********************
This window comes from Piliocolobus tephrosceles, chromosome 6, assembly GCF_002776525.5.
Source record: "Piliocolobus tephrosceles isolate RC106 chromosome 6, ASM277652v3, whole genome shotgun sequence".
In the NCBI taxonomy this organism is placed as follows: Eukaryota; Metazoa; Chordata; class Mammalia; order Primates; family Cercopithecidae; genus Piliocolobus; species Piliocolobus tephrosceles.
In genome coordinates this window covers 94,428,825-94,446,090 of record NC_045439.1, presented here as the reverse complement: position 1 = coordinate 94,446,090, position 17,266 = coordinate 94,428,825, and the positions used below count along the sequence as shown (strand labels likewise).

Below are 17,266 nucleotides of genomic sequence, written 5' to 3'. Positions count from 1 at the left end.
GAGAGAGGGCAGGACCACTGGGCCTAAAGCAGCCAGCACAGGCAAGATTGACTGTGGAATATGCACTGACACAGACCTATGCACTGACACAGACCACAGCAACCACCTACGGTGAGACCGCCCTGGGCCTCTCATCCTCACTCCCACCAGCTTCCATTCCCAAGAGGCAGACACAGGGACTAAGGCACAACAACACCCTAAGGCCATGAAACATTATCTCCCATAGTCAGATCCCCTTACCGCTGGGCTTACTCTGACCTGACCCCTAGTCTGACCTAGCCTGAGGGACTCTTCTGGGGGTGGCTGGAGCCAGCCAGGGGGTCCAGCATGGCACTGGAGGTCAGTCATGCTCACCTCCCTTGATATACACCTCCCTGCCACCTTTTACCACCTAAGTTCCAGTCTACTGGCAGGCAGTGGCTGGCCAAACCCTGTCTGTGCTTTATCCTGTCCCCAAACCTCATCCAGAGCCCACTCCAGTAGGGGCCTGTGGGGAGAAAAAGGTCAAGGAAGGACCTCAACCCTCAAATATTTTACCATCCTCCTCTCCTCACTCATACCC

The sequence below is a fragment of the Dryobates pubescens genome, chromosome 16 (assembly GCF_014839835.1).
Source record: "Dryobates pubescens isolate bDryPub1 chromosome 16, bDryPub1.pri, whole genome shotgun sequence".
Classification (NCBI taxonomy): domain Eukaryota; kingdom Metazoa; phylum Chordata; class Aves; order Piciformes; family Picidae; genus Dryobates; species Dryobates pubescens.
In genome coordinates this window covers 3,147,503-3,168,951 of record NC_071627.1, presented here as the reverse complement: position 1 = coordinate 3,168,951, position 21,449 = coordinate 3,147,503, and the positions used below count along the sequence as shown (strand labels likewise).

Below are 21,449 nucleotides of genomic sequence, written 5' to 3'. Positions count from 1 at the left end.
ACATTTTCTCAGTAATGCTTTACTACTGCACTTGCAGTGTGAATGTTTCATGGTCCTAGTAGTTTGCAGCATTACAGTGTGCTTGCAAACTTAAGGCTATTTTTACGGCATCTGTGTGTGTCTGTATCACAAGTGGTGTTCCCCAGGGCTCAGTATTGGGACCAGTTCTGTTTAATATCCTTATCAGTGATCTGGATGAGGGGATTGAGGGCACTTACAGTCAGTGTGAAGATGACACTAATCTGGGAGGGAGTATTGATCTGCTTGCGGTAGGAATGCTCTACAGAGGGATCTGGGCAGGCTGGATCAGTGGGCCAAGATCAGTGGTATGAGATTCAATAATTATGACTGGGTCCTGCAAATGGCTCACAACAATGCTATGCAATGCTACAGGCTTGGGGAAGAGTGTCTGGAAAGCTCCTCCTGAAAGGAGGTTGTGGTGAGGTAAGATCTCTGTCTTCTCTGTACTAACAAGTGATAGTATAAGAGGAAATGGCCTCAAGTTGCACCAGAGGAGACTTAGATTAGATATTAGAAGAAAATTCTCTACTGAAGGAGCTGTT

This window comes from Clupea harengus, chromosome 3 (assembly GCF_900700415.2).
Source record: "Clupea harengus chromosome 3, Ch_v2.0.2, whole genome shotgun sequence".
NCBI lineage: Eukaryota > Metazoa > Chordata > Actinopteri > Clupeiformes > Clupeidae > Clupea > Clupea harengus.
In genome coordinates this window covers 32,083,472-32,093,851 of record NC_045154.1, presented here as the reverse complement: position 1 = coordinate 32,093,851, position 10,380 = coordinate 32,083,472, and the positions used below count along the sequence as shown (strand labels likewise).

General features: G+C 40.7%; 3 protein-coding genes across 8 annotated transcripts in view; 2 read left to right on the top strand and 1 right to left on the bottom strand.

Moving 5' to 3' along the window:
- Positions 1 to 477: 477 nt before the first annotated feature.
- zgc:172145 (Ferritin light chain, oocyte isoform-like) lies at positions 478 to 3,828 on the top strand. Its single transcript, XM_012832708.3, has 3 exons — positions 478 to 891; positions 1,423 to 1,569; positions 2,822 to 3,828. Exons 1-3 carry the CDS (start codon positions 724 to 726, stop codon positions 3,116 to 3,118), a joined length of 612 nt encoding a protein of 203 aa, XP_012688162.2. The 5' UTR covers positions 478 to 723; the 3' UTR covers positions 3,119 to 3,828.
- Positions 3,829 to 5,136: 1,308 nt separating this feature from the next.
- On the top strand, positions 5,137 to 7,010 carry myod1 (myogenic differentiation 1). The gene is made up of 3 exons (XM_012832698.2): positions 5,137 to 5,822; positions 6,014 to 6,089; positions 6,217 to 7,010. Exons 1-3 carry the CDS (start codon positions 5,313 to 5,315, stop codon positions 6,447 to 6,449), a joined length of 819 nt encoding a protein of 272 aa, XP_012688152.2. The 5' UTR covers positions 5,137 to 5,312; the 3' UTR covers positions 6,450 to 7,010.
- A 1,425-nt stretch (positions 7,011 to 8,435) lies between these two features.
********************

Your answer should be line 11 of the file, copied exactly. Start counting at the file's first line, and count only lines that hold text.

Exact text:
Below are 21,449 nucleotides of genomic sequence, written 5' to 3'. Positions count from 1 at the left end.